Latin America and the Caribbean could meet 100 percent of their electricity needs with renewable energy, a new Inter-American Development Bank study finds.

From Mexico to Chile, countries already are producing higher levels of clean power, but the study notes the region still has a long way to go. Last year just 5.4 percent of the $244 trillion global renewable energy investment went to Latin America.

But with Latin America's economy expected to grow 3 percent annually, the study argues that the region will need to nearly double its installed power capacity to about 600 gigawatts by 2030 at a likely price tag of $430 billion.

"This represents a challenge to the region's energy model, but also an opportunity to redefine and transform it," the authors wrote.

Walter Vergara, lead author of the study and the IDB's chief of sustainable energy and climate change, argued that Latin America could even produce energy with renewables to export, while providing jobs as well as environmental benefits. But, Vergara added, countries are held back by what he called the "myths" that renewables are a luxury the region can't afford without aid and that policies to promote renewable energy come at a high economic cost.

"I think the momentum is changing. That is not to say everything will change tomorrow, but there is a global momentum based on the fact that the region understands that there are many advantages, including job generation, energy security, environmental advantages, climate change advantages and technology development," Vergara said.

"All countries in Latin America have a positive outlook," he said. "Some are better than others, but I think we have to see these as opportunities to integrate the power sector and enable better penetration."

Growing power needs may force fuel imports
The report, "Rethinking Our Energy Future," will be released today at a Global Green Growth Forum meeting in Bogota, Colombia. It comes amid growing concern among energy experts that the region is not living up to its clean energy potential.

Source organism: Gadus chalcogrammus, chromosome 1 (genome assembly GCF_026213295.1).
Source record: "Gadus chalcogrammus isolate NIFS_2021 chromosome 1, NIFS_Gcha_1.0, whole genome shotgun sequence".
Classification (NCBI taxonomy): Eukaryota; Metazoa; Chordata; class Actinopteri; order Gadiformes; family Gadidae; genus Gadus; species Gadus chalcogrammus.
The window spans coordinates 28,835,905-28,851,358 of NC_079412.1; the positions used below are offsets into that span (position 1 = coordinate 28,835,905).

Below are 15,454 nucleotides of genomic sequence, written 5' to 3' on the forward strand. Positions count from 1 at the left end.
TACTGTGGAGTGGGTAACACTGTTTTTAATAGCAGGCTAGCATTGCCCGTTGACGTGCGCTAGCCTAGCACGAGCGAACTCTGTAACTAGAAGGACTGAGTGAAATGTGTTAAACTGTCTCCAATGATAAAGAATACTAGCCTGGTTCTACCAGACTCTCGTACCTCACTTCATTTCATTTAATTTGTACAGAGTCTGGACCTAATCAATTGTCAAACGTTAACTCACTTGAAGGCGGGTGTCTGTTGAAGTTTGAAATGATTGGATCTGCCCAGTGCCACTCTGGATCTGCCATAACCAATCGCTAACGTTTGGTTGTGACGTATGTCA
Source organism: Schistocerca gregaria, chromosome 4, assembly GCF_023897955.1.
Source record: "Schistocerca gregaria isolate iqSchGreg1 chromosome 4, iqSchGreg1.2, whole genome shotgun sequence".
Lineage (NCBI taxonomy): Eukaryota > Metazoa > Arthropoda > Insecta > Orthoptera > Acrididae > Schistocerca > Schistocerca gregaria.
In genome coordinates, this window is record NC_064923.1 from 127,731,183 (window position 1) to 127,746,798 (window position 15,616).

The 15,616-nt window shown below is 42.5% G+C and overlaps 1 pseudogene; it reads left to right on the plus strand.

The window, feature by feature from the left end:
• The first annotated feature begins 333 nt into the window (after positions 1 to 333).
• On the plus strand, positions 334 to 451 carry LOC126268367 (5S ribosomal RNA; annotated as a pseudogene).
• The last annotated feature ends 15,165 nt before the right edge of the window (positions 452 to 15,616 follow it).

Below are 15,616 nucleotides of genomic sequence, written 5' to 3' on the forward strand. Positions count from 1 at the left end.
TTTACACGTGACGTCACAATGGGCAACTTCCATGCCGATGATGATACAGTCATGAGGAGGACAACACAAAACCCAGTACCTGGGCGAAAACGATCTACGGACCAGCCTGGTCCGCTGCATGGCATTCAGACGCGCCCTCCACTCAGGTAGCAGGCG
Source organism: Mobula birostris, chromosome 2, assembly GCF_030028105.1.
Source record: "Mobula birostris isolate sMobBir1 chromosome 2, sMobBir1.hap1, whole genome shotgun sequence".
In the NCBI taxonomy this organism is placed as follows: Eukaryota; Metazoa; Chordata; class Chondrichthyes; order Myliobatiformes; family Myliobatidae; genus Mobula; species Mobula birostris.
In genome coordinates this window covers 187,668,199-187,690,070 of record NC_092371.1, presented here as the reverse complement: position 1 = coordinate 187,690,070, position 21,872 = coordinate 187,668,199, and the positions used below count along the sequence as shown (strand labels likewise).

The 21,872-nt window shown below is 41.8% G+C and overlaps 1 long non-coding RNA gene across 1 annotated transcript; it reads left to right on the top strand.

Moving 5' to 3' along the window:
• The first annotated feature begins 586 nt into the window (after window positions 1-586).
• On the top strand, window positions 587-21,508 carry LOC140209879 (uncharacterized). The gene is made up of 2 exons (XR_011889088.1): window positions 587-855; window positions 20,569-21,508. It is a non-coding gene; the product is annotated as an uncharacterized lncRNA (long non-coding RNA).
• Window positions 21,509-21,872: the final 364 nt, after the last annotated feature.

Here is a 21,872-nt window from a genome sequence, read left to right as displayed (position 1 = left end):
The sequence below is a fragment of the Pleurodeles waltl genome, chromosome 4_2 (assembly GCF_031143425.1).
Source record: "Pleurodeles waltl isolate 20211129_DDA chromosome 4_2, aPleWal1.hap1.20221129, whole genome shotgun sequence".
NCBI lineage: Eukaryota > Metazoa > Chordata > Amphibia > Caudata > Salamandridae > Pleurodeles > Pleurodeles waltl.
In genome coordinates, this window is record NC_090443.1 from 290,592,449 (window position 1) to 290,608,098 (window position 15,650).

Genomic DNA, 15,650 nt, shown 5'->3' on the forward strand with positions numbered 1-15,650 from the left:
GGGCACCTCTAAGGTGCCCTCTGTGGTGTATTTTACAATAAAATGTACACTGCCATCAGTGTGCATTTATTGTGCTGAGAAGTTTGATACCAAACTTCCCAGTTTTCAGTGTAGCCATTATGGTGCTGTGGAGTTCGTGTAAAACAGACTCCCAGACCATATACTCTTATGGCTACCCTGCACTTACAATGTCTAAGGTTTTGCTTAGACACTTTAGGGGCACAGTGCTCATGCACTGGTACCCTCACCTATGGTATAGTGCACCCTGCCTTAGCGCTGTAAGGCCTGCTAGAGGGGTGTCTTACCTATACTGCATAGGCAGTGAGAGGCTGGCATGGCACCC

Last week the Worldwatch Institute think tank in Washington, D.C., unveiled a Central America report also showing the region has the resources and the technical capacity to meet all its electricity needs with renewables. But, it argues, governments are undermining their own investments in geothermal, biomass, wind and solar with plans to increase imports of oil, coal and natural gas.

"Central America is at a crossroads," Alexander Ochs, director of climate and energy at the Worldwatch Institute, said in the study.

According to the study, Latin America currently generates about 7 percent of the world's total electricity production, but demand is skyrocketing as population levels rise and the region's economy improves. By midcentury, Latin America's power demand is expected to triple while carbon emissions from the power sector will double.

Even though coal and oil are only slivers of the region's energy matrix, the report notes that the share of fossil fuels in Latin America's power mix -- particularly natural gas -- could rise to 40 percent by 2050, even as the share of hydropower dips.

Some movement to solar
Meanwhile, the report notes that a number of countries have installed large-scale solar photovoltaic systems and about 2 GW could be installed across Latin America by 2016. Wind capacity in Latin America reached 3.5 GW last year, an increase of 53 percent compared with the previous year, and countries like Mexico, El Salvador and Guatemala are ramping up geothermal.

Feed-in tariffs also are becoming more popular. The study notes that in the past decade, Argentina, Brazil, the Dominican Republic, Ecuador, Honduras and Nicaragua have instituted some type of advanced renewable energy payments with in recent years a "strong trend" toward competitive bidding in some of those same countries and others.

The report, though, argues for a new energy market that involves a different mix of generator types, flexible technologies, and a reform of electricity market regulations and policies to give renewable energies "a truly level playing field" with fossil fuels.

The authors noted, "Countries and regions that take the lead in developing these new energy sources will have first-mover advantage in one of the world's fastest growing economic sectors -- reaping the economic growth and job creation that will flow from it."

Reprinted from Climatewire with permission from Environment & Energy Publishing, LLC., 202-628-6500